Office Politics

Office Politics

Office politics is an inescapable part of the work place. It is the ‘upside down’ alternative reality of the formal policies, procedures, governance and organisational constructs that are supposed to guide decision making from promotions to investments.

Opaque and informal, it presents a parallel decision-making structure driven by relationships and power. It rewards those who understand the rules and players and invest time in playing the game. Like any game it can be played fairly and with integrity, making it an effective way of resolving competing priorities.

Unfortunately, office politics is often hijacked both in terms of means – think Game of Thrones with email (backstabbing, shifting alliances, manipulation, threats) – and the ends – pursuit of individual gain at all costs (Game of Thrones is again very relevant). This type of office politics is corrosive to organisational well-being and effective decision making.

So, what can be done?

Politics is here to stay. In the office and elsewhere. Politicians, whether in Government or in business perform an essential role representing competing interests. They are agents of compromise and governance. The process of politicised decision making is undoubtedly messy: ‘Laws are like sausages. It’s better not to see them being made.’(Bismarck or perhaps John Godfrey Saxe).

But we are probably willing to accept the process if the outcome is considered, fair and doesn’t compromise the interests of the collective for the benefit of the politician.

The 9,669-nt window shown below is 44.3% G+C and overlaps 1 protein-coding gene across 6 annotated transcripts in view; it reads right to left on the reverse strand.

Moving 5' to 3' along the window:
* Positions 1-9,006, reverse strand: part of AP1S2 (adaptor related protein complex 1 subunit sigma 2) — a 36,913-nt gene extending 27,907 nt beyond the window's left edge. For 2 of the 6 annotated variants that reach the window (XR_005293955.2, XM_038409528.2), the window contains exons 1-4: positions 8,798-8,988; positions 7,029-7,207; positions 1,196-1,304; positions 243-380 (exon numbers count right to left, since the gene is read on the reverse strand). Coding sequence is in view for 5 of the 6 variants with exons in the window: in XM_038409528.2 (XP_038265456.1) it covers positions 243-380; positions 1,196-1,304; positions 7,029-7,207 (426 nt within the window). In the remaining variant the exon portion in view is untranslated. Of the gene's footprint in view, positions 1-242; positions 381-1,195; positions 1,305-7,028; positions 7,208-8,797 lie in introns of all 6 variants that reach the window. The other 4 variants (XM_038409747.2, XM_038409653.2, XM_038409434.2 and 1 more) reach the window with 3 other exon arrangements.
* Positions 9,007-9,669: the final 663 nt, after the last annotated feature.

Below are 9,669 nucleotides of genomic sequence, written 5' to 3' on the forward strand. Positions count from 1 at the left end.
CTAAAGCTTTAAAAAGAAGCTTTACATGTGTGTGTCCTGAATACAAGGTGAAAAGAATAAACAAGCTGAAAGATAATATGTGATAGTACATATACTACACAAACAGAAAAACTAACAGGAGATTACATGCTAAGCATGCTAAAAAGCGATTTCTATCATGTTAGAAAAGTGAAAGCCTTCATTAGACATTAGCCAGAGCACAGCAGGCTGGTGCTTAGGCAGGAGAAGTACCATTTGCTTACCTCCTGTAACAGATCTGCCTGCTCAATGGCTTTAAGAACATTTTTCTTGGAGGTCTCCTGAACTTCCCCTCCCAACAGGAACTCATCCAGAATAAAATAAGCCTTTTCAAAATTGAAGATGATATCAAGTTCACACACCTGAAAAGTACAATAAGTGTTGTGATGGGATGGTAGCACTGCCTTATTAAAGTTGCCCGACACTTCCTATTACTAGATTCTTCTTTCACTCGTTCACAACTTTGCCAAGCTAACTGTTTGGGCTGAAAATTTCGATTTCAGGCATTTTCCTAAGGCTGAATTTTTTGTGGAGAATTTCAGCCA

This requires effective and inclusive decision making across the organisation which is transparent and able to constantly speak truth to the power (the formal power hierarchy and the informal one). Governance forums, including meetings and workshops can play the role of a free press; providing an independent and varied view of the challenges faced and the options available. This requires every voice to be free to speak stridently and openly without censorship or fear of punishment.

A worked example

Imagine a business facing sustained margin compression. Digital transformation is the prescribed response. The COO and CIO are tasked with driving the change. Both are credible successors to the current CEO who is expected to retire in two to three years.They are highly capable individuals. For both this is their best shot at the top job. They are unlikely to get another chance.

Ideally both the COO and CIO would be joined at the hip, working together to deliver the transformation by blending the capabilities of their respective organisations. But… this doesn’t happen. The desire to sit on the 'Iron Throne' with its status, stock options and fancy office is too strong. Instead of collaborating, internecine warfare begins.

Both sides mobilise their banner men and women, through networks of sponsorship (the business equivalent of granting knighthoods for loyalty and hard work) to fight a guerrilla war. In every investment board, strategy away day and project review pitched battles are fought. Suddenly the organisation is spending the bulk of its time, energy and collective intelligence on something destructive, at a time when the need for collaboration is greatest.

Unfortunately, people will be people. Something needs to be put in place to stop the abuse and untrammelled pursuit of power. A set of norms that enable everyone to speak truth to power is required to curb the worst excesses of office politics. And everyone can contribute to fostering this kind of environment.

In the case of the CIO and COO fighting it out for the iron throne, their war of self-interest could be dissipated by a host of conscientious objectors empowered by culture, technology and shared purpose. With peace comes the focus, collaboration and freedom to take risks that underpin successful transformation.

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